Sunlight is the Best Disinfectant: Trey Glenn Edition
This post focuses on former EPA Region 4 Administrator and former ADEM Director Trey Glenn’s alleged involvement in the EPA/Superfund corruption scandal in our “Sunlight is the Best Disinfectant” series.
Today’s spotlight is on Trey Glenn, who until recently served as EPA’s Region 4 Administrator, appointed by President Trump. When the illegal activities were occurring, the corruption-adjacent activities were executed by many, including Trey Glenn. Glenn was indicted on state ethics charges on November 13, 2018 and resigned on November 18, 2018.
At the time that the criminal behavior of Robinson, Gilbert and Roberson occurred, Glenn was part owner of SE+C Consulting. SE+C was hired by Drummond for technical consulting and community outreach under the guise of “Get Smart Tarrant” to the public.
Get Smart Tarrant was, in reality, nothing more than an astroturf front group — a sophisticated misinformation campaign was paid for by Drummond and The Alliance for Jobs and the Economy (AJE) — a group we will touch on in later posts. Get Smart Tarrant was developed and executed by a consortium including: Balch & Bingham, former State Representative Oliver Robison, SE+C, and individuals who worked for or contracted with the aforementioned entities.
Below are exhibits from the 2018 USA v. Gilbert et al trial. This evidence relates to Glenn’s activities stemming from a contract between SE+C and Balch & Bingham:
1) Trey Glenn utilized his connections and experiences to “sell” SE+C Consulting to Drummond and Balch & Bingham as the right contractors for their important job at hand — oppose EPA’s efforts in north Birmingham and Tarrant. One specific way Glenn undermined Gasp’s work was sending an advance copy of Gasp’s intended presentation to the ADEM EMC in December of 2014 (Glenn received the presentation from Scott Phillips, who you will hear more about in another post, and Glenn then sent that presentation to Joel Gilbert).
- Exhibit 142-2013.10.10 Trey Glenn Proposal to BalchExhibit 143-October 2013
- Emails Between Trey Glenn and David Moore (Balch)
- Exhibit 156-Trey Glenn Description of SE+C Work
- Exhibit 13-Phillips sends final Gasp presentation to Trey Glenn
2) SE+C played a significant role in designing and executing the opposition efforts against listing the 35th Avenue Superfund site on the National Priority List (NPL). Had the NPL listing been successful, the hundreds of additional properties in north Birmingham may have been cleaned up; funds could have been allocated to a community group working on these issues; and relocation for those who want it might even be on the table.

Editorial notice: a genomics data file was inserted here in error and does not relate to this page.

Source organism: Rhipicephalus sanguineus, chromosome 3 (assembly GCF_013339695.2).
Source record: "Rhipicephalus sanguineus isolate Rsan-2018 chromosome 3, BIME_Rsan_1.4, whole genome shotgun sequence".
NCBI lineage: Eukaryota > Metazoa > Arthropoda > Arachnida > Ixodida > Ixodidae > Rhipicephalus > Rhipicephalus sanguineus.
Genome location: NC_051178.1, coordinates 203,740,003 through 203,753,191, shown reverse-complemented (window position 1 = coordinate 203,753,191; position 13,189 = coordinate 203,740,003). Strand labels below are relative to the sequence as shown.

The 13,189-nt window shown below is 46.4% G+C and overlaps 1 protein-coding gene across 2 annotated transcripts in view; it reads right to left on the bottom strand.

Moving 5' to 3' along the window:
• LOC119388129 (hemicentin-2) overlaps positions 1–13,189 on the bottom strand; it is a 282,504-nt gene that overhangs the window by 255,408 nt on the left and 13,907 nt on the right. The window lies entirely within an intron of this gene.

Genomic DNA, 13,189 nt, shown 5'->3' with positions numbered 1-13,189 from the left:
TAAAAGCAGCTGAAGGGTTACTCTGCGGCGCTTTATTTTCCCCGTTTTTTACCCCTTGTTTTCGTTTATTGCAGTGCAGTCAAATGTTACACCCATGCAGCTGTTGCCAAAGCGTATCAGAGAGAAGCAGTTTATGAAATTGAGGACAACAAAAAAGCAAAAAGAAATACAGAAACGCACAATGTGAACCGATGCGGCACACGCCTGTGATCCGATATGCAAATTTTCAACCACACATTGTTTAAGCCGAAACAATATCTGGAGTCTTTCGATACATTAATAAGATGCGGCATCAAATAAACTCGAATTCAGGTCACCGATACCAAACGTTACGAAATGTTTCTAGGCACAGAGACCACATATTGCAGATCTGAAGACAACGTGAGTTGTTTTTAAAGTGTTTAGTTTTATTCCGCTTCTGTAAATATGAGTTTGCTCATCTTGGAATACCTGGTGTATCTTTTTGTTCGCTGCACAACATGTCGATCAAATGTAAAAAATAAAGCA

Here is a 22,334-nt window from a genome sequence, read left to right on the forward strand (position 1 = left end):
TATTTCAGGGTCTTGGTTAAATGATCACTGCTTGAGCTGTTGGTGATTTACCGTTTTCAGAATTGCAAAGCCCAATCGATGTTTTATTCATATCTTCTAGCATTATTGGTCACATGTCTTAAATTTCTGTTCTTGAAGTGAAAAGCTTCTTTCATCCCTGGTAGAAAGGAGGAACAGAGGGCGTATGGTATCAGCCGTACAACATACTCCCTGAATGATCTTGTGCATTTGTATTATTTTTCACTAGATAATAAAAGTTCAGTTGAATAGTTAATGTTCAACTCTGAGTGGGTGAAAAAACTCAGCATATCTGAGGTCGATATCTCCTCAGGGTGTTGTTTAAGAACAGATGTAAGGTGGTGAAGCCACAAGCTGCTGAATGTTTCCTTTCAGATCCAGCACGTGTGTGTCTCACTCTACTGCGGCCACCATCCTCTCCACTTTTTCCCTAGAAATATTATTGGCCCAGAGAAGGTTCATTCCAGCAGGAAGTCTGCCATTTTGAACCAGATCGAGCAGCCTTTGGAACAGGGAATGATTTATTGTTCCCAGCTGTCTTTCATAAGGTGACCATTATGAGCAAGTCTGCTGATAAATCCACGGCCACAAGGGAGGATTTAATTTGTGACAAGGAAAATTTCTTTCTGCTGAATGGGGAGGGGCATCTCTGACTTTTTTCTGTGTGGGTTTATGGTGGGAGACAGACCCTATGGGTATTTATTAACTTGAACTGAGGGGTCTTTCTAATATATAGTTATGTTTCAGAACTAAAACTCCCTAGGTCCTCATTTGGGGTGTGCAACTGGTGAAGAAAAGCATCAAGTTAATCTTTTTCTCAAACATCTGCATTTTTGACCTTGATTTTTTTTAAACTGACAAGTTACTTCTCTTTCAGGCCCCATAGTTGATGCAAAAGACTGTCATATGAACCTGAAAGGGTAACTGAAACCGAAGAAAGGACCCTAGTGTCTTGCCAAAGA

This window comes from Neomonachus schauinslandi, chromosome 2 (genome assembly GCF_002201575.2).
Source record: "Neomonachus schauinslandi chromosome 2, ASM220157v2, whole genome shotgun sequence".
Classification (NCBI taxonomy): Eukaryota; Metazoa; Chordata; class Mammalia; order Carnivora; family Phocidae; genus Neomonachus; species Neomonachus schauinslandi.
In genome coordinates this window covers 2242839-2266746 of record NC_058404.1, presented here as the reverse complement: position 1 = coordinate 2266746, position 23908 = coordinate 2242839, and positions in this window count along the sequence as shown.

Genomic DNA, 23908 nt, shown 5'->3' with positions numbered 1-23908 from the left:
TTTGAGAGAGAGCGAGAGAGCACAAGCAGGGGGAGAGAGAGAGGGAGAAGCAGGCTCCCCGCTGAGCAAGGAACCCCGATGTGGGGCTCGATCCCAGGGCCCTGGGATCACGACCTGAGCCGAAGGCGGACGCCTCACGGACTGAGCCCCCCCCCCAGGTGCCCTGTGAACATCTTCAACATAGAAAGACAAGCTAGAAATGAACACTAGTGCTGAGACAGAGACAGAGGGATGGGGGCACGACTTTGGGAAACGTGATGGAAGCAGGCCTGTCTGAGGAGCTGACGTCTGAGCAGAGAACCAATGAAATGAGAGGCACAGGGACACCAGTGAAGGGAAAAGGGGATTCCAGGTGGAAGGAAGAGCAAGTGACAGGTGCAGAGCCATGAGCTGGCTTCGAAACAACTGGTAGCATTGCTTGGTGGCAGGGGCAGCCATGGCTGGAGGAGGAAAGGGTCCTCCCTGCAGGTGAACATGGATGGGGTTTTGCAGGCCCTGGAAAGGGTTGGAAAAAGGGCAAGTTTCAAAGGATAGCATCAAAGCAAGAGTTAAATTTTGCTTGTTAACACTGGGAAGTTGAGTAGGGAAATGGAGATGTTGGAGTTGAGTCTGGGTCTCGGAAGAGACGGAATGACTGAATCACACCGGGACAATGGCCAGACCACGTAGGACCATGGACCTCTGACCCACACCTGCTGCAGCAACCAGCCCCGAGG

- Exhibit 76-Joel Gilbert and Trey Glenn Edits to Oliver Robinson Letter to LeFluer Asking for Communications With Various Parties About NPL
- Exhibit 149-September 2014 Emails With Trey Glenn , Lance Lefluer , Scott Philips, and SM Re Comments Against NPL Listing
- Exhibit 10-2014.12.10 JG email to Scott Philips , Trey Glenn and others Re EPA meeting with city officials re NPL
- Exhibit 151-2014.10.17 Trey Glenn Email to Balch, Drummond and Scott Philips Meetings with ADEM about NPL and Status of PA
- Exhibit 148-2014.6.27 SM email to Joel Gilbert , Trey Glenn and Scott Philips Re Finding Information on LeFleur’s concurrence in NPL Listing
- Exhibit 21-Trey Glenn Asking Lanier Brown (current AEMC member) to Send Balch White Paper to Commissioners
- Exhibit 62-Scott Philips Email to Joel Gilbert Re Connecting Lanier Brown and Oliver Robinson.
3) Engaging with and misinforming community members was an intentional strategy of Balch and Drummond. Trey Glenn’s firm (SE+C) was the lead designer of the Community & Stakeholder Outreach Strategy.
- Exhibit 154 – 2015.2.19 Scott Phillips email to Joel Gilbert/David Roberson, copying Trey Glenn discussing Community and Stakeholder strategy.
4) Trey Glenn was involved in pressuring ADEM to oppose EPA’s efforts to investigate Tarrant. In 2014, Gasp petitioned EPA to investigate potential contamination issues in Tarrant. The EPA agreed to investigate and concluded that their initial findings warranted further testing.
The billing documents from SE+C provide interesting insights into the depth and expense of this operation: